- Göktaş O, Ersoy C, Ercan I, et al. Vitamin D status in the adult population of Bursa-Turkey. Eur J Gen Pract 26: 156-162 (2020).
- García JJ, Cidoncha A, Bote ME, et al. Altered profile of chemokines in fibromyalgia patients. Ann Clin Biochem 51: 576-581 (2014).
- Pay S, Calgüneri M, Calişkaner Z, et al. Evaluation of vascular injury with proinflammatory cytokines, thrombomodulin and fibronectin in patients with primary fibromyalgia. Nagoya J Med Sci 63: 115-122 (2000).
- García JJ, Carvajal-Gil J, Herrero-Olea A, et al. Altered Inflammatory Mediators in Fibromyalgia. Rheumatology 7: 2 (2017).
- Wallace DJ, Linker-Israeli M, Hallegua D, et al. Cytokines play an aetiopathogenetic role in fibromyalgia: a hypothesis and pilot study. Rheumatology (Oxford) 40: 743-749 (2001).
- Kapoor DM, Saxena AK, Das SA, et al. Evaluation of cytokine levels in fibromyalgia syndrome patients and its relationship to the severity of chronic pain. JMusculoskeletal Pain 20: 164-169 (2012).
- Mendieta D, Dela Cruz-Aguilera DL, Barrera-Villalpando MI, et al. IL-8 and IL-6 primarily mediate the inflammatory response in fibromyalgia patients. J Neuroimmunol 290: 22-25 (2016).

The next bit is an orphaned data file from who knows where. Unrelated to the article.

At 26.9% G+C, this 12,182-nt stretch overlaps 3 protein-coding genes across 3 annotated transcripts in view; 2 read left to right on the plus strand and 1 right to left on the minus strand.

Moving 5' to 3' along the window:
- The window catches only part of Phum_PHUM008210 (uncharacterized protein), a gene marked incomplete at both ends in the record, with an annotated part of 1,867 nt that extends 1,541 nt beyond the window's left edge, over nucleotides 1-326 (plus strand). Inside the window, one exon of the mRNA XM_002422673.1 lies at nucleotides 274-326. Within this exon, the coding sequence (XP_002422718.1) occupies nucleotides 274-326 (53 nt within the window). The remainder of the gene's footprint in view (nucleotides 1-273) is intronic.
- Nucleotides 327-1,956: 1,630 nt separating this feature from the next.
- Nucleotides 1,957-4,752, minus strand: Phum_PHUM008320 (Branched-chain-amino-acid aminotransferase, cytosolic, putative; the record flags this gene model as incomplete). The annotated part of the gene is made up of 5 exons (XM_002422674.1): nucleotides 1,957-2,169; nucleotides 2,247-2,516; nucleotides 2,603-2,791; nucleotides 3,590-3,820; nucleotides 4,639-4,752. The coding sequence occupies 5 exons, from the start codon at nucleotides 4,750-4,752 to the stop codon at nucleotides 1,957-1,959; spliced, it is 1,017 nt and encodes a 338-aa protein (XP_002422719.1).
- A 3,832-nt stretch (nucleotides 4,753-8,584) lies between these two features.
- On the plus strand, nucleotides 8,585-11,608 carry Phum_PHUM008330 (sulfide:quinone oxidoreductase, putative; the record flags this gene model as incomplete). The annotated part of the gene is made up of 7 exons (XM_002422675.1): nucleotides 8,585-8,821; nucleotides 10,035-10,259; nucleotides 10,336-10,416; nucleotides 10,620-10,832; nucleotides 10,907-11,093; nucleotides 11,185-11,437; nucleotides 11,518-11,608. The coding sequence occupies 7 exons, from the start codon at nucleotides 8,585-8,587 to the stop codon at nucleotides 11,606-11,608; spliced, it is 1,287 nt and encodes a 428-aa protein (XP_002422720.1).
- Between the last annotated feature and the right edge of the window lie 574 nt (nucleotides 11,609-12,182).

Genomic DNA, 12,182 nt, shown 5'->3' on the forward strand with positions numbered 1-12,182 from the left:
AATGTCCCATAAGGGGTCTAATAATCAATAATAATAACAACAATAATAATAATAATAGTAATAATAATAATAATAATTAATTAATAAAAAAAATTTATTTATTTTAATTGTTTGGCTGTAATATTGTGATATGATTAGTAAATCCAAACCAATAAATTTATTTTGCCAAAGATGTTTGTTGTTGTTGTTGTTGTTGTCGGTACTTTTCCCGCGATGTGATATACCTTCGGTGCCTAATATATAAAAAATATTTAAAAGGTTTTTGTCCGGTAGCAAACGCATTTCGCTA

- Bazzichi L, Rossi A, Massimetti G, et al. Cytokine patterns in fibromyalgia and their correlation with clinical manifestations. Clin Exp Rheumatol 25: 225-230 (2007).
- Hernandez ME, Becerril E, Perez M, et al. Proinflammatory cytokine levels in fibromyalgia patients are independent of body mass index. BMC Res Notes 3: 156 (2010).
- Blanco I, Janciauskiene S, Nita I, et al. Low plasma levels of monocyte chemoattractant protein-1 (MCP-1), tumor necrosis factoralpha (TNFalpha), and vascular endothelial growth factor (VEGF) in patients with alpha1-antitrypsin deficiency- related fibromyalgia. Clin Rheumatol 29: 189-197(2010).
- Trinchieri G. Interleukin-12 and the regulation of innate resistance and adaptive immunity. Nature Reviews Immuno 3: 133-146 (2003).
- Nomiyama H, Osada N, Yoshie O. The evolution of mammalian chemokine genes. Cytokine Growth Factor Rev 21: 253-262 (2010).
- Deeb KK, Trump DL, Johnson CS. Vitamin D signalling pathways in cancer: potential for anticancer therapeutics. Nature Reviews Cancer 7: 684-700 (2007).
- Holick MF. Vitamin D deficiency. N Engl J Med 357: 266-281 (2007).
- Garcion E, Wion-Barbot N, Montero-Menei CN, et al. New clues about vitamin D functions in the nervous system. Trends Endocrinol Metab 13: 100-105 (2002).